52 Weeks of Writing: Week 18—It gets harder

52 Weeks of Writing: Week 18—It gets harder
Photo by Aleksandar Cvetanovic / Unsplash

Word count: 50–52k (10k to the mid-point break)

Well, it's been a week.

There's something about writing: it never happens in a vacuum. We have to write while we have kids or pets or colleagues or partners all around us. As much as you try to build a routine, life has a habit of popping up and pulling it all apart.

I wish I could be funny, or sharp, or something, but I don't have the energy. This is the most intensely frustrating week I've had in a while.

The run-up to the mid-point break is tough. The thrill of the start, identifying the inciting incident and the excitement of starting on that journey, have all worn off and now it's the hard job of making sure all the threads lead to the massive fallout of the peak of the story, when everything turns upside down and point to the final crisis/climax.

I've been trying to piece all that together while also teaching, editing, living life.

And gradually, every day, I've been getting a little more tired. I get a lot of fatigue from the overwhelm of daily life. I'd been able to build a routine around coping with fatigue, with overwhelm.

I put the symptoms down to being perimenopausal. I've written about that over the last few weeks—the unpredictability of periods, constant bleeding, etc. I put it all down to being perimenopausal.

But, even if I thought I knew what was going on, I did request confirmation from the GP. Post-pandemic, what we do is fill out online forms and wait for text messages.

I was sent for blood tests. They did a full blood panel, a total work-up.

Meanwhile, the exhaustion worsened. The previous weekend, I'd gone from being able to run 15 miles, down to 8 miles. Then it was 6 miles. One nap turned into two, or three.

A few times, I've looked at myself in the mirror and thought, "Wow, I don't look well."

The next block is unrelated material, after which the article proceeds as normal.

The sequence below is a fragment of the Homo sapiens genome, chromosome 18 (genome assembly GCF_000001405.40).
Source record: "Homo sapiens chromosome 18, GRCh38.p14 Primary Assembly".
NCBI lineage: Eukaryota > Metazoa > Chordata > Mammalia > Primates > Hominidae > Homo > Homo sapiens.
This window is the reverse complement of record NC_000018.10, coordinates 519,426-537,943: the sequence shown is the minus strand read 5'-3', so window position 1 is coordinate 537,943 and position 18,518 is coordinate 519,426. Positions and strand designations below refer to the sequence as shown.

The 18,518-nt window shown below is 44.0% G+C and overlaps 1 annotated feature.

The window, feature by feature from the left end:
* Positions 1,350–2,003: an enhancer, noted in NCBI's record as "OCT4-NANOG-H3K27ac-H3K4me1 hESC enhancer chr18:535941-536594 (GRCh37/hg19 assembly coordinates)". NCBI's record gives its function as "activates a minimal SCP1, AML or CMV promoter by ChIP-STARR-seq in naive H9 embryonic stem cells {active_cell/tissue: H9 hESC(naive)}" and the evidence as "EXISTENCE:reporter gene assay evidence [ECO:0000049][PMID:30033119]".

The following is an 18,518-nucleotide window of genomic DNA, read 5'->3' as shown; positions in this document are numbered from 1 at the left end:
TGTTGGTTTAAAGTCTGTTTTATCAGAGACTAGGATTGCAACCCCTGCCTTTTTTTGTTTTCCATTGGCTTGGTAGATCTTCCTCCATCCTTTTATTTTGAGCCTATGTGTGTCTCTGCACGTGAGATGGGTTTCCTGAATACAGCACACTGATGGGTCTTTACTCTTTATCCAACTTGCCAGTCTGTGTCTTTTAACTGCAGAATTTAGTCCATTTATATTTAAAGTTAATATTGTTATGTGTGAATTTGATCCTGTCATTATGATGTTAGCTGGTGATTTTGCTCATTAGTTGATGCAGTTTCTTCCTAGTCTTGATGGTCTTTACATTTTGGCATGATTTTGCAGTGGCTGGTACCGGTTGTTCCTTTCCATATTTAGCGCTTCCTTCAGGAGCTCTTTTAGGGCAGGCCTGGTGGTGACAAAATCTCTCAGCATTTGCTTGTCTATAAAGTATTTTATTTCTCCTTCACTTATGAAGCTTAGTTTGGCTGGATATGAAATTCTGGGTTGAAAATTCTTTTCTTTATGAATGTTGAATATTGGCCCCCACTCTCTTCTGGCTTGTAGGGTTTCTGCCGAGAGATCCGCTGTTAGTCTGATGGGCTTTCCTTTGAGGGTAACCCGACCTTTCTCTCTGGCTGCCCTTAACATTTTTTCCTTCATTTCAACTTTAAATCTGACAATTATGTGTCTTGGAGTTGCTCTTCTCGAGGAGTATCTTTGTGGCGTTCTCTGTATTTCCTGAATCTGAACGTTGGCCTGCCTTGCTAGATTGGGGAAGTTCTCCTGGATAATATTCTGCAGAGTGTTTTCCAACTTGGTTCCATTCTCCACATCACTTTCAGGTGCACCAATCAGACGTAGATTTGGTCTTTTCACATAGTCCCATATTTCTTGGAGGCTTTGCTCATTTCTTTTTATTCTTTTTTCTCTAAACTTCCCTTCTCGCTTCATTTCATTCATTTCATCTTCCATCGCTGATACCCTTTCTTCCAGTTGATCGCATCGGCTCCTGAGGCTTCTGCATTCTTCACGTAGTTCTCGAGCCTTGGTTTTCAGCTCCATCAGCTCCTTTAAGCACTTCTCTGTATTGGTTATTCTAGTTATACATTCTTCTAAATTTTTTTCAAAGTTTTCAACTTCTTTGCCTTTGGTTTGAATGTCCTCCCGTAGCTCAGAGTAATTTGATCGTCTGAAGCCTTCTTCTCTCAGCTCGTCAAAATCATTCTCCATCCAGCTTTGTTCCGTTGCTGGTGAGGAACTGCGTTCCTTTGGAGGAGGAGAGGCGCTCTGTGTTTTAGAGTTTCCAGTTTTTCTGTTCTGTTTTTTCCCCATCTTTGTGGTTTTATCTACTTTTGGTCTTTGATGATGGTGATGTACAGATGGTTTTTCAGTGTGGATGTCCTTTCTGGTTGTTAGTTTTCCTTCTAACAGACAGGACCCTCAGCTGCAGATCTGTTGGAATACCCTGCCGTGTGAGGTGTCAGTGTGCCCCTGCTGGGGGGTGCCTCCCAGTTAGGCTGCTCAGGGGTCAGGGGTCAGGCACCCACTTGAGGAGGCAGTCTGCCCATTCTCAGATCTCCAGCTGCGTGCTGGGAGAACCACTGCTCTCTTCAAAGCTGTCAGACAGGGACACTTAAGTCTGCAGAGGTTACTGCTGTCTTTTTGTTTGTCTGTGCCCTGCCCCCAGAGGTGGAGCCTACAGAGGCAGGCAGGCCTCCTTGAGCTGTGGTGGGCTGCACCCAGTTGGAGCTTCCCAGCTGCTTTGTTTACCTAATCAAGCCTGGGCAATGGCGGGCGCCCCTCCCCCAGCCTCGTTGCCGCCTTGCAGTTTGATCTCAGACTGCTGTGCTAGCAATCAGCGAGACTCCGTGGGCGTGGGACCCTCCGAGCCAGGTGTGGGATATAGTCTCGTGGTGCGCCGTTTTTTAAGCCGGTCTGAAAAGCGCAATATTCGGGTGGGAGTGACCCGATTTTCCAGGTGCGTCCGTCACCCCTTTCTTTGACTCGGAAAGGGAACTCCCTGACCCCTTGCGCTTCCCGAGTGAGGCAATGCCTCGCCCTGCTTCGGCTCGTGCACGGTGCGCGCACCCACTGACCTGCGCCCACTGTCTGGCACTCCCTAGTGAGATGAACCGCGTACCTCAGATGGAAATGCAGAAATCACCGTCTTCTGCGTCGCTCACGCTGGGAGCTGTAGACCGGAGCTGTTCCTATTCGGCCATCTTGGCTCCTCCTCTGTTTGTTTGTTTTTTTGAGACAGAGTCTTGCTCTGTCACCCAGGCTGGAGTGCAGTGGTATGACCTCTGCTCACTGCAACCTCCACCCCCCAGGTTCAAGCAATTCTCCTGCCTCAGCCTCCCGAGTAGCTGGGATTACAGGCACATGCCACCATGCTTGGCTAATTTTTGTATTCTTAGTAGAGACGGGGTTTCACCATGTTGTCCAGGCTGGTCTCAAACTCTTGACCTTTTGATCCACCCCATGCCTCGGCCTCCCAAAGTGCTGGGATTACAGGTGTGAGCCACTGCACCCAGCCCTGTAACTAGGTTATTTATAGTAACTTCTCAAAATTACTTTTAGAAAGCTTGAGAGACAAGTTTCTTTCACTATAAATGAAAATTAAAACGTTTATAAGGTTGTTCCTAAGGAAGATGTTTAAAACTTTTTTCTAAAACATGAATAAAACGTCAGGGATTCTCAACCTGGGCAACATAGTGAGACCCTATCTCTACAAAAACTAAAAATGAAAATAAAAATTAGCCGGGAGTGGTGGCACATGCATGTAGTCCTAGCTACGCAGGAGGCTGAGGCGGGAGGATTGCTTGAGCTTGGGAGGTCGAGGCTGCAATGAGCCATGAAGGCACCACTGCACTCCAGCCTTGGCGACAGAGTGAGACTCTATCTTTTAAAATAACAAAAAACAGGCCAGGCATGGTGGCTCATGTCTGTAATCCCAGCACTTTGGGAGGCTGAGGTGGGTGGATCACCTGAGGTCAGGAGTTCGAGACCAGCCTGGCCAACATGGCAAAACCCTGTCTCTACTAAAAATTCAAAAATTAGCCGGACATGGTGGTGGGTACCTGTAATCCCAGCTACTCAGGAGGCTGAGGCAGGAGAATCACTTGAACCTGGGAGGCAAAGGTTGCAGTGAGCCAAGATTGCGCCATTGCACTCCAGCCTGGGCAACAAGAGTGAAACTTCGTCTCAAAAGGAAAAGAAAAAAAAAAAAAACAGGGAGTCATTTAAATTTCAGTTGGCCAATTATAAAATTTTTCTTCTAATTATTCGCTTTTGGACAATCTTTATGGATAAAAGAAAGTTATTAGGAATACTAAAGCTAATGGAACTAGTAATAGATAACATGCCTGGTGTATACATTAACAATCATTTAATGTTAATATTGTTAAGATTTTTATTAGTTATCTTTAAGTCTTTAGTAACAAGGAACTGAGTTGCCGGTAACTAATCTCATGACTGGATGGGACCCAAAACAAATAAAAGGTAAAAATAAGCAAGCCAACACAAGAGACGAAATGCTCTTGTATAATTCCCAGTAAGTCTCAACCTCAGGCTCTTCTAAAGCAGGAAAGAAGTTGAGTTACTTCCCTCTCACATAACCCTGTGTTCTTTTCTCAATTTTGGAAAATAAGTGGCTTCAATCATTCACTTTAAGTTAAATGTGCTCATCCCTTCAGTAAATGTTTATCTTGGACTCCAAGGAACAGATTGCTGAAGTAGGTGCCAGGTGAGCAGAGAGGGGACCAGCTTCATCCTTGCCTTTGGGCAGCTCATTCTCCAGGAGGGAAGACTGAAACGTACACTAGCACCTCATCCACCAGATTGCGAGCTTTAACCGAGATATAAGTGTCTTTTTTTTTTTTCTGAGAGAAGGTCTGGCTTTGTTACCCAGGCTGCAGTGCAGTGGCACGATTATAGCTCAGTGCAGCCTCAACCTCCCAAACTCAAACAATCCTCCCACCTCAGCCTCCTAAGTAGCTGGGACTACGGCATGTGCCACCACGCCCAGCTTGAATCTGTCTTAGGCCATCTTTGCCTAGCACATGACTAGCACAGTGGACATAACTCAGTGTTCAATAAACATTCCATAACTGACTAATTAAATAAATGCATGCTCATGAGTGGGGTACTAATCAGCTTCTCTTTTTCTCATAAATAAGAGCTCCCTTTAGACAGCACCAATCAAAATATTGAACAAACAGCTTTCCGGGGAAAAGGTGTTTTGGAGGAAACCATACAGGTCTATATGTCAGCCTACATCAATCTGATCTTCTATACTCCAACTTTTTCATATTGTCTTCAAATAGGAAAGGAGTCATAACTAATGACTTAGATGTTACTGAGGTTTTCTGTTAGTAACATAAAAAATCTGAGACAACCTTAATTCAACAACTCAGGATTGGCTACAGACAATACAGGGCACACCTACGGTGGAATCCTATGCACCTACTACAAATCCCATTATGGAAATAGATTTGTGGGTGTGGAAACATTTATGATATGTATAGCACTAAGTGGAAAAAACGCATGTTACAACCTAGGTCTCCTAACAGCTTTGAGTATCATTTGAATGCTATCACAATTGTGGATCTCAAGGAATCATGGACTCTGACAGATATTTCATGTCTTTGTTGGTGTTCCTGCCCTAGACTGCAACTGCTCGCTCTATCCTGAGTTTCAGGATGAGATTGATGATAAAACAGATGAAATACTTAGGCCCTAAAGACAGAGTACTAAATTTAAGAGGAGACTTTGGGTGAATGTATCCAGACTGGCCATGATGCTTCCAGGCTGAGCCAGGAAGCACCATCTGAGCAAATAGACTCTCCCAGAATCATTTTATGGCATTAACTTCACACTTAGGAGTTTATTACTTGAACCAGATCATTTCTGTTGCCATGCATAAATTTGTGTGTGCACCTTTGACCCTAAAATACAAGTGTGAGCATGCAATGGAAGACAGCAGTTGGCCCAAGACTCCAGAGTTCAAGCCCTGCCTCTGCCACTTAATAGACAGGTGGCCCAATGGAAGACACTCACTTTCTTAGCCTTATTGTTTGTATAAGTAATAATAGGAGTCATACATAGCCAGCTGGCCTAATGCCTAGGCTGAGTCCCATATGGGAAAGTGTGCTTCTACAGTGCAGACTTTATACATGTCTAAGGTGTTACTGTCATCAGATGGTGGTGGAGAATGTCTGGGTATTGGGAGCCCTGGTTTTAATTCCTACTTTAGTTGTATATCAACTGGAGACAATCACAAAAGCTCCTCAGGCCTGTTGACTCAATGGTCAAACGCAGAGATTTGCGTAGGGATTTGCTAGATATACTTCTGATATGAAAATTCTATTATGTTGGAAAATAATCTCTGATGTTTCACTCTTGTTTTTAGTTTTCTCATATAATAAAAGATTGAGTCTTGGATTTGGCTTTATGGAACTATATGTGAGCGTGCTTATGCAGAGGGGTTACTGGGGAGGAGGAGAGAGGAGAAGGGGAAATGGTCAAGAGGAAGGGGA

Still, I tried to carry on as normal.

The doctor called within 24 hours of the blood draw. I got a diagnosis: iron deficiency anaemia.

Of course, the first thing I do is get obsessed and start Googling. This is what I found.

Iron deficiency anaemia has three stages. In the first stage, there are no symptoms. In the first, iron stores are depleted, but it doesn't really affect the blood yet. In the second, the process of making blood cells is altered, in the body's attempt to keep going. In the third, the blood is affected and symptoms start to show.

I'm heading into stage three.

Shrunken blood cells, reduced iron in the blood. Fatigue, fatigue unlike fatigue I've never experienced before, and I've had both severe anorexia and run marathons. This fatigue isn't so much that your energy batteries are run down, but they've been taken out altogether.

This is intensely frustrating. I can barely think straight, so this is why posts have been getting late, I've given up attempting to update Medium, I can barely write because I can't think.

Last week, I tried to write about keeping going despite feeling unwell. I'm not going to get into that grindset, hustle culture, keep going no matter what mentality.

Sometimes, you just have to rest. I did finish Camp Nanowrimo, but I'm only doing what I feel able to. Because rest is good.